wine sales

Fine Wine Sales Surge 20% In 2010

by Tim Elliott on January 18, 2011

People enjoying wine at a restaurant

Photo by ZagatBuzz via Flickr

I was pleased to see coverage from both wine industry and mainstream sources today that confirmed that U.S. wine sales in 2010 grew 6% in dollars over 2009. What’s even better is the fine wine segment of $20 and up grew a robust 20%. Sounds like a prediction someone made a year ago.

Money quote from Rob McMillan at Silicon Valley Bank who told the San Francisco Chronicle, “When you look at businesses like Saks and Nordstrom – the luxury retailers – they had a good year. Fine wine falls into that category.”

Let’s hope this encouraging trend continues to build this year.

via Wines & Vines and San Francisco Chronicle

Consumers Buying More Lower Priced Wines

by Tim Elliott on January 2, 2009

Photo by sparktography on Flickr

Perhaps I should have read the New York Times before making my prediction yesterday that wine consumption would decrease as consumers gravitate to lower priced wines. As they published Wednesday, consumers are indeed selecting lower cost bottles but are purchasing more for about the same total dollar amount as a year ago. This bodes well for wine merchants and producers of lower priced “value wines” in the $10-15 price range. It seems consumers are more comfortable with three $15 bottles than one $50 bottle.

The piece speculates on the reasons for this but I think it’s likely that people have stopped going to restaurants and are cooking more of their meals at home. It’s good to see wine being thought of as an affordable luxury even if consumers are trading down in price.

So I could be half-wrong about that last prediction; I really hope I am.

Photo by sparktography on Flickr

My Wine Predictions for 2009

by Tim Elliott on January 1, 2009

Photo by Charyn Pfeuffer

Photo by Charyn Pfeuffer

A couple years ago I made 8 bold predictions for 2007. I decided to sit last year out after only the most obvious of the eight actually came to pass (increasing direct to consumer wine sales). But some progress was made on the list in 2008 with Tyler Colman, a.k.a Dr. Vino truly “going pro” with the publication of not one, but 2 wine books. Not to mention the entire Gary Vaynerchuk story which played out in a big way since I made that prediction. Some of my other predictions also made some progress toward fulfillment so I’m going to add six more for 2009 today.

The Year of Value – This prediction is really not that much of a stretch since the world economic downturn has made it a lot more challenging for wine producers to sell higher priced wines. Anything above $25 a bottle will be a tough sell in this environment with a lot of competition for consumers in the $10-15 price category. Look for some producers to just lower their pricing while others, such as Cameron Hughes, Mark West and Castle Rock, will be perfectly positioned to gain market share. 2009 is the year of extreme value that might also spark more interest in wine auctions as consumers look to maximize their purchasing power.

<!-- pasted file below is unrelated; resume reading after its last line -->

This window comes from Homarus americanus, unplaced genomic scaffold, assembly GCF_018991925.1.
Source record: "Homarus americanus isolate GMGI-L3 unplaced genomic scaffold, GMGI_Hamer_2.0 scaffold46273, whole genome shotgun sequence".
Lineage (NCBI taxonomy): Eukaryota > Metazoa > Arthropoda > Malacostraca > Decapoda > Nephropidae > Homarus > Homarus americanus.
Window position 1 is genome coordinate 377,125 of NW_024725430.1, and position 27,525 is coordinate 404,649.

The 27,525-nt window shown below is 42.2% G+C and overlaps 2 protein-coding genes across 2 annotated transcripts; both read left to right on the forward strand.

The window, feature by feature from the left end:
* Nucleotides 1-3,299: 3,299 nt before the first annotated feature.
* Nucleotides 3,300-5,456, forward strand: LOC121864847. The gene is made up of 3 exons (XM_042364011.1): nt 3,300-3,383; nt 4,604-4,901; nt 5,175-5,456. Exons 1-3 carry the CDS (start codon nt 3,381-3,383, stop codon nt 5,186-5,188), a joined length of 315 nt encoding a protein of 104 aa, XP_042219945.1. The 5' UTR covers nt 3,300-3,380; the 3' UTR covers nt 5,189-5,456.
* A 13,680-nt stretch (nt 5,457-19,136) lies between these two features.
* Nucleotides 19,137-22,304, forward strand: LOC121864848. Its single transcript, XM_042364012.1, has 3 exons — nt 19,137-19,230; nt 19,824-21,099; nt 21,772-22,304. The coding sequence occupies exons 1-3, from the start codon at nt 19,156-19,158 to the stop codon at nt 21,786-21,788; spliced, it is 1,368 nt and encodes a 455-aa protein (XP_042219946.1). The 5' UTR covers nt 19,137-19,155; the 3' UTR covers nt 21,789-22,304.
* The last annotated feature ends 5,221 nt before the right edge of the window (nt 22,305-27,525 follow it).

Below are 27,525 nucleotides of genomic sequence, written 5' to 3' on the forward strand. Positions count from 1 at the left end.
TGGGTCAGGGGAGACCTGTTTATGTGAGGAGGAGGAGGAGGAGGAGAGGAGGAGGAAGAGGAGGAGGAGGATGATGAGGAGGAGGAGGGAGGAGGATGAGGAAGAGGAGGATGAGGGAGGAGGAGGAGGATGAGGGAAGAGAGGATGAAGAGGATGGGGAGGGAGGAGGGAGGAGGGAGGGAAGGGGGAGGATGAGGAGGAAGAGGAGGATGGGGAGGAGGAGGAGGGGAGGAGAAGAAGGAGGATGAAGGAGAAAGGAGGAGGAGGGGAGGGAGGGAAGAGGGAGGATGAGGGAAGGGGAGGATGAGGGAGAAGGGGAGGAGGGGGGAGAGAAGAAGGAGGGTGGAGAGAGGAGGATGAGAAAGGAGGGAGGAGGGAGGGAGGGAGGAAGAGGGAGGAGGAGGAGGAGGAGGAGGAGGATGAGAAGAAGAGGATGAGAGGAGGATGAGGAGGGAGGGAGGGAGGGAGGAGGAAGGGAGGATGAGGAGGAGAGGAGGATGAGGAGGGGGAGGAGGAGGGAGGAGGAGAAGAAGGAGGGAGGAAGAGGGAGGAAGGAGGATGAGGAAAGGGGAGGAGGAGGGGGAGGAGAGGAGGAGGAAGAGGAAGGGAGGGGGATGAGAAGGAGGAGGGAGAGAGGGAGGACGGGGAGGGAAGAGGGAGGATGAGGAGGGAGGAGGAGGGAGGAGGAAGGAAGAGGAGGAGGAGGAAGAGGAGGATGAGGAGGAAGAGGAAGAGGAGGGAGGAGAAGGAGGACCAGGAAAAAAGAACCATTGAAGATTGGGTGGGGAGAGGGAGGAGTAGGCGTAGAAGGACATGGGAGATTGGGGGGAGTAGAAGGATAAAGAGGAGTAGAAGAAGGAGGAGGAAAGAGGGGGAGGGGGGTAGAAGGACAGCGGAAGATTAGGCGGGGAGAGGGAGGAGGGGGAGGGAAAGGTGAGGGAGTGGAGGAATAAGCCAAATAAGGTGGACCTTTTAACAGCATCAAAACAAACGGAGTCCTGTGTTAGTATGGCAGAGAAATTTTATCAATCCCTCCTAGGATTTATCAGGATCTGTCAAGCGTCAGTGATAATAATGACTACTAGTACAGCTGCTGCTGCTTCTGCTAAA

Wineries Really Go Direct – More wineries are exploiting direct to consumer sales and I expect to see a lot more growth in this area particularly for higher priced brands. The economics of direct sales and shipping will be a major advantage for wineries who can create enough pull with consumers. With wine tourism down due to the recession, I see the winners being those who create this pull online via ecommerce and, increasingly, a social media presence.

Yellow + Blue MalbecAlternative Packaging – As wine lovers become more concerned about the carbon footprint of their favorite beverage, more will look for wine packaged in bag-in-box or TetraPaks. As I’ve blogged here in the past, I hope to see better quality wines in these packages particularly those wines intended for immediate consumption.

Wine 2.0 Will Produce A Star – I’ve written about the intersection of Web 2.0 and wine for some time now but there has not been a breakout success story yet. This year will produce at least one star who will finally validate this space. My money is on Snooth right now but this could change as the year progresses. Stay tuned for a lot more on this subject here soon.

Wine Media Goes Digital -The traditional glossy wine magazines such as Wine Spectator and Wine Enthusiast will be forced to rethink their print business model this year and go more digital. I still think there will be the same amount of wine publications produced but the ones that are left will have figured out how to make money from their online presence and not just by print advertising sales. Of all of these magazines, Wine Spectator is the best positioned to flip the switch, open up their subscription site and become supported by their online advertising inventory. But I don’t expect to see them do this because they will see too much short-term risk in their current, but doomed, business model. 2009 will be a great year for new entrants trying to figure out this territory like Mutineer.

Americans Drink Less Wine At Lower Price Points – This prediction is linked with my first one but I think it’s important to note that the wine market in the U.S. will not grow as it has in the past. Not only will consumers drink less wine they will trade down to lower priced selections. With the U.S. dollar increasing in value, this will make imports more attractive especially from the Old World where vineyard land is a long sunk cost.

So there you have it; six bold predictions for 2009. I’ll revisit these in June and again in December to see what really happened.

Which ones do you think are right, dead wrong or what did I miss?

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